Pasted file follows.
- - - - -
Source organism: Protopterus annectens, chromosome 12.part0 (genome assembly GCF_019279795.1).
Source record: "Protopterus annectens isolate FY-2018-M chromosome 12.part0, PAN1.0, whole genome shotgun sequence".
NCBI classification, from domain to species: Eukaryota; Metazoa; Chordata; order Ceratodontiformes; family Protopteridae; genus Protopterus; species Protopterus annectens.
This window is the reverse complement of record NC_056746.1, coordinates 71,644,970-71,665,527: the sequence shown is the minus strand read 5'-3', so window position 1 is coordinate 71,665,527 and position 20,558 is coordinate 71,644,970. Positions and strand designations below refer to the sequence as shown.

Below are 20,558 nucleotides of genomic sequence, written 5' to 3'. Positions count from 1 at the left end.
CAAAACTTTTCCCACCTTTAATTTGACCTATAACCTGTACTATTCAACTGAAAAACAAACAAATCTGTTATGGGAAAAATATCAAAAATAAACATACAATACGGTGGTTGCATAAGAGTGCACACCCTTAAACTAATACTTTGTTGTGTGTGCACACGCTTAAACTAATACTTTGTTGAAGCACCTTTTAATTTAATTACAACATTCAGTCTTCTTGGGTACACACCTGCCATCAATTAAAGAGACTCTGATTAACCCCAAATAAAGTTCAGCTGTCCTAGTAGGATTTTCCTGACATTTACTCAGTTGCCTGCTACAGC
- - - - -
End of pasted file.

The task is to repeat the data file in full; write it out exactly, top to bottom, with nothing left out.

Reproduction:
Source organism: Protopterus annectens, chromosome 12.part0 (genome assembly GCF_019279795.1).
Source record: "Protopterus annectens isolate FY-2018-M chromosome 12.part0, PAN1.0, whole genome shotgun sequence".
NCBI classification, from domain to species: Eukaryota; Metazoa; Chordata; order Ceratodontiformes; family Protopteridae; genus Protopterus; species Protopterus annectens.
This window is the reverse complement of record NC_056746.1, coordinates 71,644,970-71,665,527: the sequence shown is the minus strand read 5'-3', so window position 1 is coordinate 71,665,527 and position 20,558 is coordinate 71,644,970. Positions and strand designations below refer to the sequence as shown.

Below are 20,558 nucleotides of genomic sequence, written 5' to 3'. Positions count from 1 at the left end.
CAAAACTTTTCCCACCTTTAATTTGACCTATAACCTGTACTATTCAACTGAAAAACAAACAAATCTGTTATGGGAAAAATATCAAAAATAAACATACAATACGGTGGTTGCATAAGAGTGCACACCCTTAAACTAATACTTTGTTGTGTGTGCACACGCTTAAACTAATACTTTGTTGAAGCACCTTTTAATTTAATTACAACATTCAGTCTTCTTGGGTACACACCTGCCATCAATTAAAGAGACTCTGATTAACCCCAAATAAAGTTCAGCTGTCCTAGTAGGATTTTCCTGACATTTACTCAGTTGCCTGCTACAGC